Nick Dechev says amputees randomly show up at his laboratory at the University of Victoria and ask for help.
Dechev, a mechanical engineering professor and executive director of the Victoria Hand Project, said most times he can offer them assistance from the lab, which designs 3D-printed prosthetic hands.
Over the next three years, he expects to help 200 more amputees and 160 children with scoliosis, a curvature of the spine, using 3D-printed technology developed in Victoria.
Dechev said a $1 million grant announced Tuesday will help the university’s engineers expand production of the low-cost prosthetic hands and test and provide scoliosis braces to help people in communities where artificial limbs and back braces are difficult to get in Canada and the United States.
He said since 2017, the Victoria Hand Project has provided 3D printed prosthetic hands to amputees in seven countries including Guatemala, Ecuador and Uganda, but the expansion targets Yellowknife and Whitehorse in Canada and Chicago, Los Angeles and Fairbanks, Alaska, in the U.S.
“We have actually helped 12 people here in B.C., and we’ve done it off the side of our desk,” Dechev told a news conference at the university laboratory. “Some of them actually showed up to our door and just said, ‘Hey, what about me?’ ”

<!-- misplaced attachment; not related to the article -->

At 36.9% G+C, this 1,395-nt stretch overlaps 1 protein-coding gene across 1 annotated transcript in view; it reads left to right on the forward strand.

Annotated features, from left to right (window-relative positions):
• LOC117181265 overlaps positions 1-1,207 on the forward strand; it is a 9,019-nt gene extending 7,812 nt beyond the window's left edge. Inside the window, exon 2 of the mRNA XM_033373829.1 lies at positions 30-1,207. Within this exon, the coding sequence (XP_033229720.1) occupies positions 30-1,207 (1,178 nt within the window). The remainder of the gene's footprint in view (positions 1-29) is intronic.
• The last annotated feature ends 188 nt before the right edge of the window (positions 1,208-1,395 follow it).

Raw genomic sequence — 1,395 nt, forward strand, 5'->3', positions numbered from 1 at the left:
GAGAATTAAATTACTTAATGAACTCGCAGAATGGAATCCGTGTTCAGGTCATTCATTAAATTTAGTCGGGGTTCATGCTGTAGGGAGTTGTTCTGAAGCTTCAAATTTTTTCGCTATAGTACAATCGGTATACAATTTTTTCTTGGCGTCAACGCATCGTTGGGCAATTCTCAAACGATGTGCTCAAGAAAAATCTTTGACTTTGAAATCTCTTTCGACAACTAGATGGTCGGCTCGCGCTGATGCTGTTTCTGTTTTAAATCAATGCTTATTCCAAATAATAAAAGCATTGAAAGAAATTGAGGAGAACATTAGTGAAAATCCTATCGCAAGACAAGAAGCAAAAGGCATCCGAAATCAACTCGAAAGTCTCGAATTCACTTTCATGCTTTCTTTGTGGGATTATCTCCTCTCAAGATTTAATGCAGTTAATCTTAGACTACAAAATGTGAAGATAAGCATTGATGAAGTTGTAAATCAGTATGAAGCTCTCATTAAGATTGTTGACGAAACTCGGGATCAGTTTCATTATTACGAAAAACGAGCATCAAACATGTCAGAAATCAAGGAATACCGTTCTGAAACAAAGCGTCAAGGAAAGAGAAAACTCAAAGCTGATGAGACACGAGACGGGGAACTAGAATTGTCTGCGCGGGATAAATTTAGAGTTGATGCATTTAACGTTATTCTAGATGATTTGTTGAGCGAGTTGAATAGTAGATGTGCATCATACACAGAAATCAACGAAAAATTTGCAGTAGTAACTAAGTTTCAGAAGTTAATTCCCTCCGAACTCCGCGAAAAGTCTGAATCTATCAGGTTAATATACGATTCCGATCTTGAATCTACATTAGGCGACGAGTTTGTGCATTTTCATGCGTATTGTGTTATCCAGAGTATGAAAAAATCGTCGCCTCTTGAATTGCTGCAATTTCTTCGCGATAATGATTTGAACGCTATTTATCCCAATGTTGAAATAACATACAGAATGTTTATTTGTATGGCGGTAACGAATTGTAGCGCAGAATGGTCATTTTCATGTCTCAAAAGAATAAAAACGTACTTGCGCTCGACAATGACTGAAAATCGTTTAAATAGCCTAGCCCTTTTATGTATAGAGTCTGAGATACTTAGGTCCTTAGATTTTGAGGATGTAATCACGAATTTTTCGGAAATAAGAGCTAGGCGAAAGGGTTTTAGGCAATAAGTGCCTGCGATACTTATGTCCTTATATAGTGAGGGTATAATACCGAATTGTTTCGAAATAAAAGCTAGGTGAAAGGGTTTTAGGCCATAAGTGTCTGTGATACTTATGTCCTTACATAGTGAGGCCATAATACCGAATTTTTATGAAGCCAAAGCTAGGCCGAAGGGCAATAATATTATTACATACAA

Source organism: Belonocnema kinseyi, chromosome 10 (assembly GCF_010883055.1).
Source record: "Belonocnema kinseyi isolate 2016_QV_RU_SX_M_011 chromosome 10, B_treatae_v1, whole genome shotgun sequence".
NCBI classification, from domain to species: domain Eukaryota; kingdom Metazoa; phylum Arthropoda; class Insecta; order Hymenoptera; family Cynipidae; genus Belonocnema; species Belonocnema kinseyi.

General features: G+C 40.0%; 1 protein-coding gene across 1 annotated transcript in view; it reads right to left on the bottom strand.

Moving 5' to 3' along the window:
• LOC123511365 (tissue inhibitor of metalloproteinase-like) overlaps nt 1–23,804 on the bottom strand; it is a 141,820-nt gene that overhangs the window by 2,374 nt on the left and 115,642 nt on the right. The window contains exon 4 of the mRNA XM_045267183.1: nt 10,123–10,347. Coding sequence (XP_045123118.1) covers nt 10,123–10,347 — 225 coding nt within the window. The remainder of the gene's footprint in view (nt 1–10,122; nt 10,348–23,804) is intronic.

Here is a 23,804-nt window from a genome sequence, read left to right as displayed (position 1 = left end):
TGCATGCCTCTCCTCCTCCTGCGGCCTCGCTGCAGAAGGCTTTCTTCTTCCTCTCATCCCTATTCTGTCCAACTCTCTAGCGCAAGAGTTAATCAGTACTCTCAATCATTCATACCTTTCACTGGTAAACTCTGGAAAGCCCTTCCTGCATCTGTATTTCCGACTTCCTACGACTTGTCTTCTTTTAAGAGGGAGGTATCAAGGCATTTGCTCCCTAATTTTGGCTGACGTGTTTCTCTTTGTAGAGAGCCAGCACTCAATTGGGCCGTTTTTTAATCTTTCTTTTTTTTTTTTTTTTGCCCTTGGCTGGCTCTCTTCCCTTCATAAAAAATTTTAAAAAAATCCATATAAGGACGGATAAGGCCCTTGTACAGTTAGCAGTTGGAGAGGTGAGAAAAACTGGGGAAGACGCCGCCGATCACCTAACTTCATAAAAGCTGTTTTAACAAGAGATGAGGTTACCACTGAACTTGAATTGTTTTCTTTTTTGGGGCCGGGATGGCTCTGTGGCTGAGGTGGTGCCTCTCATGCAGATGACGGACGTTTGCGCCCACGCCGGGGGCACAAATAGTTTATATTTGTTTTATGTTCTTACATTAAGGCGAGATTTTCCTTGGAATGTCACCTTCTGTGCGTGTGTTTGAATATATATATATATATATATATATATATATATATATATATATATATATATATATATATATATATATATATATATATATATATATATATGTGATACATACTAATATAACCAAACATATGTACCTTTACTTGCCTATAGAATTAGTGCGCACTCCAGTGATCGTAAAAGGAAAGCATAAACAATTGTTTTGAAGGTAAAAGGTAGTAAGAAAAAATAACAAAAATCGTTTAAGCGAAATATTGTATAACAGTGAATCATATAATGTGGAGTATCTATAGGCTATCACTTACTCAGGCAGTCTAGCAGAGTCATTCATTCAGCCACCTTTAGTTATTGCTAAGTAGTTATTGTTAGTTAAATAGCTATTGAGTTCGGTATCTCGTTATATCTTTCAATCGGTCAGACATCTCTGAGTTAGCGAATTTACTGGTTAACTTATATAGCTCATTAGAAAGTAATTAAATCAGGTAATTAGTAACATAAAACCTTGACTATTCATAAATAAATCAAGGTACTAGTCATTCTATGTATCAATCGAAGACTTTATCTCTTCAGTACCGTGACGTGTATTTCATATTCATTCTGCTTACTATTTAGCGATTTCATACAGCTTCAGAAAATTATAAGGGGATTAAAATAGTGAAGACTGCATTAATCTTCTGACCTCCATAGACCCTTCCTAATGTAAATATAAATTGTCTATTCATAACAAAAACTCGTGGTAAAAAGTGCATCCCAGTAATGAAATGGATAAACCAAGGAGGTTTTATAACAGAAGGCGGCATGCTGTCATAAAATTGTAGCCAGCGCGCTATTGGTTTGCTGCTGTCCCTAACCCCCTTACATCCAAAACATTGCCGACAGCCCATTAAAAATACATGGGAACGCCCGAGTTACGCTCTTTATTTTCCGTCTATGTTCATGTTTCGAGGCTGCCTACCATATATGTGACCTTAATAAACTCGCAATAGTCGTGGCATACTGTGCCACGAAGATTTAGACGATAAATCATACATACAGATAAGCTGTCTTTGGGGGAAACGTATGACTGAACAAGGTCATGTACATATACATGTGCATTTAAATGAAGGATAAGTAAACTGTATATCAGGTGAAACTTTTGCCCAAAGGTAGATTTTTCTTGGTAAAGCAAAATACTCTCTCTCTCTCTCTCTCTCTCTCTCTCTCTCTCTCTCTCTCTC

He said this summer at a village in Guatemala a mother showed up unannounced at a hand fitting clinic and asked if the engineers could help her daughter, who was missing her left hand. Dechev said a young boy missed an appointment for a 3D printed left hand, but the girl was fitted on site.
He pointed to a photo of the smiling girl with her new prosthetic hand.
“It’s exciting because we’re really one of the innovators who’s been pushing the envelope on trying this for the past several years,” Dechev said. “We’re very excited about the opportunity it gives to amputees.”
He said the 3D printing and scanning technology is able to design a perfect fit for amputees.
“We think that this prosthesis is actually superior in terms of function than many other traditional prostheses,” said Dechev holding a lightweight printed limb, adding that it costs about $106 to produce.
Canada’s health-care system covers the cost of prosthetic hands, but service in remote communities is not often available. In the U.S, availability of prosthetic hands depends on a patient’s insurance plan.
“Three D printing is an emerging technology and we’re finding new ways to utilize it,” said Dechev. “In doing this cost effectively this enables this to be deployed to a great many people. What we want to do is provide services for remote communities in Canada and underserved populations in the U.S.”
Dechev said conventional scoliosis braces take time to design and cost about $5,000 each, but the lightweight, customized 3D braces can be easily adjusted and cost about $150 each. He said the university’s 3D scoliosis brace is not covered by health-care in Canada.
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